Four years passed.
Then, in 2002, Phoenix detective Don Newcomer, who investigates unsolved sexual assault cases, asked the state crime laboratory to examine a rape kit from an October 1995 case for presence of DNA evidence.
Then 20 years old, the alleged victim in that case had gone to the county hospital after two young men allegedly assaulted her in her bedroom.
The two suspects at the time were 15-year-old Jonathan Soto and his 17-year-old pal Alfredo Rivera, both of whom denied wrongdoing.
The woman insisted that she wouldn't cooperate in a police investigation, and the case died.
The rape kit sat inside a frozen police storage room for years, until Newcomer decided to revisit the case.
But because of a backlog at the state crime lab, Newcomer's request for examination of the kit wasn't completed until late 2004.
The lab then reported it had found sperm from both vaginal and rectal swabs taken from the woman, but no names associated with the samples immediately emerged from the police computer.
Then, in late 2006, according to Newcomer's police report, the lab matched DNA taken from a prisoner with the vaginal swabs of the alleged rape victim back in 1995.
The prisoner's name was Alfredo Rivera, one of the original investigative leads in the long-forgotten case.
In July 2005, a county judge had sentenced Rivera to 17 years for armed robbery. By law, he had been forced to give a DNA sample to authorities after his conviction.
Rivera's sample had been entered into CODIS (Combined DNA Index System), an FBI-funded computer system that holds and searches millions of genetic profiles submitted by crime labs around the nation.
Rivera's DNA did not turn up on the rectal swabs taken from the woman, but those of an unknown male did.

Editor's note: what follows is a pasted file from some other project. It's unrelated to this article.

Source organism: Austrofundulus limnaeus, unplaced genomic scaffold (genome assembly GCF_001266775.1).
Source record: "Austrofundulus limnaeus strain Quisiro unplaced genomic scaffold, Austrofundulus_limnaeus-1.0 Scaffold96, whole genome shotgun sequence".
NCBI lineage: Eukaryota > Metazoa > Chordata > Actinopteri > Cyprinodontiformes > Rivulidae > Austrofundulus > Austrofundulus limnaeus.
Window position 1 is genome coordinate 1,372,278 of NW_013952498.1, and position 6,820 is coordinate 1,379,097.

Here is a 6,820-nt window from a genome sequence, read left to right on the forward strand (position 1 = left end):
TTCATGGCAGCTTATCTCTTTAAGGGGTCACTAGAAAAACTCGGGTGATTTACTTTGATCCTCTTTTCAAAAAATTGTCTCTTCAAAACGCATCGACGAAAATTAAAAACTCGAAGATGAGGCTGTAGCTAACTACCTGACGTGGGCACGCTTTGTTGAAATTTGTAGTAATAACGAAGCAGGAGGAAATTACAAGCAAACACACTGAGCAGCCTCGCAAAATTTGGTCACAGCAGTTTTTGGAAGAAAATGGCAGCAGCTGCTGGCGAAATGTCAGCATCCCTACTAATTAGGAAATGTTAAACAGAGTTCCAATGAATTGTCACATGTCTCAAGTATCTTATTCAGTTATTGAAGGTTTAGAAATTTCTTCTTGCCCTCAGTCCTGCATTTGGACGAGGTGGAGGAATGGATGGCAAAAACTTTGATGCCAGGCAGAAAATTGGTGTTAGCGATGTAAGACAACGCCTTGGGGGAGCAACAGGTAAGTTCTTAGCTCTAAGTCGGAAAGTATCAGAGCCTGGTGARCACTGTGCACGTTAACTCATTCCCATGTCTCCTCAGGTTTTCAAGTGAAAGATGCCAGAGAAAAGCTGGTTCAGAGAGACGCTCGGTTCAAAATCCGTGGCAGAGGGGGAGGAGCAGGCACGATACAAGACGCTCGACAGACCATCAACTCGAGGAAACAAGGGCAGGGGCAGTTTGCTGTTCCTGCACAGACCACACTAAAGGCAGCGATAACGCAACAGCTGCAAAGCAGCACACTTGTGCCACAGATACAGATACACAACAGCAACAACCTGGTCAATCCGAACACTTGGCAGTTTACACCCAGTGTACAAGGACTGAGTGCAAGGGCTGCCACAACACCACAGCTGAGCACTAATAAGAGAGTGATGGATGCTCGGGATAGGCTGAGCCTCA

In November 2006, the state lab contacted Newcomer with some more unexpected news: It now had matched DNA taken from a femur bone of that skeleton found near Fountain Hills in 1998 to the rectal DNA swab taken from the woman in 1995.
"I was just following the leads, and it backtracked to the rape situation," says the veteran detective. "It was just wild."
Suzi Dodt knew all about the Fountain Hills case, which she referred to as 98-1033. It was one of the cases she had put on the new Web page she started in August 2006.
Newcomer soon noted that a Jonathan Soto had been the other investigative lead in the 1995 assault case. He also learned that Soto's mother had filed a missing-persons report in 1998, before the remains had been found near Fountain Hills.
Newcomer contacted the victim, now married with children, about the decade-old assaults. She told him she wanted to be left alone.
Authorities located Soto's biological parents, and his mother provided her DNA as a means of verifying his identity by way of comparing their genetic material.
In March 2007, the testing revealed that the skeleton out in Fountain Hills was Jonathan Soto, onetime rape suspect and possible murder victim.
Suzi Dodt soon went on her Web page and marked 98-1033 in big, red letters: SOLVED.
Most violent-crimes and missing-persons detectives devote their time to recent cases, and investigations of older crimes often fall by the wayside.
"Some agencies, like Phoenix's, are way into it," Suzi Dodt says. "But others don't even have a missing-persons unit, and that makes things so much harder."
Mike Thorley, a Phoenix police detective who worked the missing-persons detail for years, says Dodt is providing an invaluable service.
"Sometimes, we literally have to start from nowhere," he says. "We have nothing at all to work with. That's where Suzi and her site come in."
One of Detective Thorley's cases concerned Jack Myrick, a 20-year-old Phoenix man whose mother reported him missing in 2003.
Nothing of substance concerning Myrick's whereabouts surfaced until last year. Then, Thorley went to Dodt's site and compared a photo of his missing subject with an artist's sketch of a young man, medical examiner's file 03-2838.
That case involved an unidentified murder victim whose body had been found in the desert, also in 2003.
The detective asked Myrick's mother to provide a DNA sample, which a crime lab successfully matched last November to DNA from 03-2838's body.
Another person identified.
Then there's the exceedingly sad case of 15-year-old Victor Rodriguez.
The talented young artist died in April 1999, after getting crushed by a drunken hit-and-run driver whose car jumped a curb near a west Phoenix bus stop.
The driver fled on foot, but police soon found and arrested him.
Not knowing anything about the accident, Victor's mother and stepfather filed a missing-persons report with Phoenix police within a day after their son went missing.
His disappearance followed a verbal spat with his folks about a girl with whom he was spending a lot of time.